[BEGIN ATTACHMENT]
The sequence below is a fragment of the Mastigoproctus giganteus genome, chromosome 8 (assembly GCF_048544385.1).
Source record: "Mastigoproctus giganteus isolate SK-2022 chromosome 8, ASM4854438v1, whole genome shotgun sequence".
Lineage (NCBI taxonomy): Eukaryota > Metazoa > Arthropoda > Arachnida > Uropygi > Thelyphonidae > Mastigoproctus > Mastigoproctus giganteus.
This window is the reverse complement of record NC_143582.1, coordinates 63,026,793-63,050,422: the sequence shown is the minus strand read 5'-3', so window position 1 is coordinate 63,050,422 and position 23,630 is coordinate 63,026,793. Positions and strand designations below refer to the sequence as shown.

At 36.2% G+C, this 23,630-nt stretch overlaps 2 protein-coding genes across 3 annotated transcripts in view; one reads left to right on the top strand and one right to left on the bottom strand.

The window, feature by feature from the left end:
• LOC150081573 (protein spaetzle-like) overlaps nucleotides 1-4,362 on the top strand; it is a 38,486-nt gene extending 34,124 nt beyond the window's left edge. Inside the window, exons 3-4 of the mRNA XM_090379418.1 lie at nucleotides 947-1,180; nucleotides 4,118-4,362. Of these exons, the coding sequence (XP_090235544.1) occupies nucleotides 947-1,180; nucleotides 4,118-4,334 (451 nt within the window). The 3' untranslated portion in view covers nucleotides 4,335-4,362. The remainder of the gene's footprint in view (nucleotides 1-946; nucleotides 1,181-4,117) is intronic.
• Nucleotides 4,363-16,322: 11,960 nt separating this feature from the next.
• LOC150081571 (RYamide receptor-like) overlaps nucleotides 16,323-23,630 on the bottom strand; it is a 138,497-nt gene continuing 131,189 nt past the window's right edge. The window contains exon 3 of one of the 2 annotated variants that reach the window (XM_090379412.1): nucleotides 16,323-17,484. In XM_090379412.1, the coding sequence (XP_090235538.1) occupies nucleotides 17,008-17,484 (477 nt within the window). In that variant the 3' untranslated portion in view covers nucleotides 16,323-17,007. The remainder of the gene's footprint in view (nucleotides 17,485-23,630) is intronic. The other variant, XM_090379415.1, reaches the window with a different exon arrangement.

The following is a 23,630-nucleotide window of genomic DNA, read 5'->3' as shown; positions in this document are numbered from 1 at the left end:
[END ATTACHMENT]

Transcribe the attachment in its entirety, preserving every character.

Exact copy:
The sequence below is a fragment of the Mastigoproctus giganteus genome, chromosome 8 (assembly GCF_048544385.1).
Source record: "Mastigoproctus giganteus isolate SK-2022 chromosome 8, ASM4854438v1, whole genome shotgun sequence".
Lineage (NCBI taxonomy): Eukaryota > Metazoa > Arthropoda > Arachnida > Uropygi > Thelyphonidae > Mastigoproctus > Mastigoproctus giganteus.
This window is the reverse complement of record NC_143582.1, coordinates 63,026,793-63,050,422: the sequence shown is the minus strand read 5'-3', so window position 1 is coordinate 63,050,422 and position 23,630 is coordinate 63,026,793. Positions and strand designations below refer to the sequence as shown.

At 36.2% G+C, this 23,630-nt stretch overlaps 2 protein-coding genes across 3 annotated transcripts in view; one reads left to right on the top strand and one right to left on the bottom strand.

The window, feature by feature from the left end:
• LOC150081573 (protein spaetzle-like) overlaps nucleotides 1-4,362 on the top strand; it is a 38,486-nt gene extending 34,124 nt beyond the window's left edge. Inside the window, exons 3-4 of the mRNA XM_090379418.1 lie at nucleotides 947-1,180; nucleotides 4,118-4,362. Of these exons, the coding sequence (XP_090235544.1) occupies nucleotides 947-1,180; nucleotides 4,118-4,334 (451 nt within the window). The 3' untranslated portion in view covers nucleotides 4,335-4,362. The remainder of the gene's footprint in view (nucleotides 1-946; nucleotides 1,181-4,117) is intronic.
• Nucleotides 4,363-16,322: 11,960 nt separating this feature from the next.
• LOC150081571 (RYamide receptor-like) overlaps nucleotides 16,323-23,630 on the bottom strand; it is a 138,497-nt gene continuing 131,189 nt past the window's right edge. The window contains exon 3 of one of the 2 annotated variants that reach the window (XM_090379412.1): nucleotides 16,323-17,484. In XM_090379412.1, the coding sequence (XP_090235538.1) occupies nucleotides 17,008-17,484 (477 nt within the window). In that variant the 3' untranslated portion in view covers nucleotides 16,323-17,007. The remainder of the gene's footprint in view (nucleotides 17,485-23,630) is intronic. The other variant, XM_090379415.1, reaches the window with a different exon arrangement.

The following is a 23,630-nucleotide window of genomic DNA, read 5'->3' as shown; positions in this document are numbered from 1 at the left end: